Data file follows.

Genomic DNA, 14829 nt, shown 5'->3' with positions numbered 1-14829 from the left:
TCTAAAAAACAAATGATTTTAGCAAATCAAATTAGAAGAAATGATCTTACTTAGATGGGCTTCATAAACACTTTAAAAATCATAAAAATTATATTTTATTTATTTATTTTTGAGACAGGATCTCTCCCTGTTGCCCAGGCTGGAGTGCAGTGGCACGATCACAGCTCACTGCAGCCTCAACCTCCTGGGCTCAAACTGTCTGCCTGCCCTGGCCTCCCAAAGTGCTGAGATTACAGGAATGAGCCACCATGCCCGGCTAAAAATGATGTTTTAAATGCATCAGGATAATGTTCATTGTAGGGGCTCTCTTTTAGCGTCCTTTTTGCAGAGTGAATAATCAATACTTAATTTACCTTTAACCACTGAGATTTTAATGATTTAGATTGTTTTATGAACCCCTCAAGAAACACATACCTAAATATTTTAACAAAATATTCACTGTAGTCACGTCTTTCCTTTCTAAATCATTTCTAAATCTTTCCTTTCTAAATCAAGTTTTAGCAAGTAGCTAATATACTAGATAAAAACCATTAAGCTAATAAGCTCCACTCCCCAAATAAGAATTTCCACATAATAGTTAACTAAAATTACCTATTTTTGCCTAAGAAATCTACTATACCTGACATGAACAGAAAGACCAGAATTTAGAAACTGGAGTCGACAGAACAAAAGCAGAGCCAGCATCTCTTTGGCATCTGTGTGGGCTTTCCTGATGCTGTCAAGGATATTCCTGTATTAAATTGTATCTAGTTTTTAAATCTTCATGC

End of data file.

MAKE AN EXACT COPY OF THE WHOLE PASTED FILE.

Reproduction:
Genomic DNA, 14829 nt, shown 5'->3' with positions numbered 1-14829 from the left:
TCTAAAAAACAAATGATTTTAGCAAATCAAATTAGAAGAAATGATCTTACTTAGATGGGCTTCATAAACACTTTAAAAATCATAAAAATTATATTTTATTTATTTATTTTTGAGACAGGATCTCTCCCTGTTGCCCAGGCTGGAGTGCAGTGGCACGATCACAGCTCACTGCAGCCTCAACCTCCTGGGCTCAAACTGTCTGCCTGCCCTGGCCTCCCAAAGTGCTGAGATTACAGGAATGAGCCACCATGCCCGGCTAAAAATGATGTTTTAAATGCATCAGGATAATGTTCATTGTAGGGGCTCTCTTTTAGCGTCCTTTTTGCAGAGTGAATAATCAATACTTAATTTACCTTTAACCACTGAGATTTTAATGATTTAGATTGTTTTATGAACCCCTCAAGAAACACATACCTAAATATTTTAACAAAATATTCACTGTAGTCACGTCTTTCCTTTCTAAATCATTTCTAAATCTTTCCTTTCTAAATCAAGTTTTAGCAAGTAGCTAATATACTAGATAAAAACCATTAAGCTAATAAGCTCCACTCCCCAAATAAGAATTTCCACATAATAGTTAACTAAAATTACCTATTTTTGCCTAAGAAATCTACTATACCTGACATGAACAGAAAGACCAGAATTTAGAAACTGGAGTCGACAGAACAAAAGCAGAGCCAGCATCTCTTTGGCATCTGTGTGGGCTTTCCTGATGCTGTCAAGGATATTCCTGTATTAAATTGTATCTAGTTTTTAAATCTTCATGC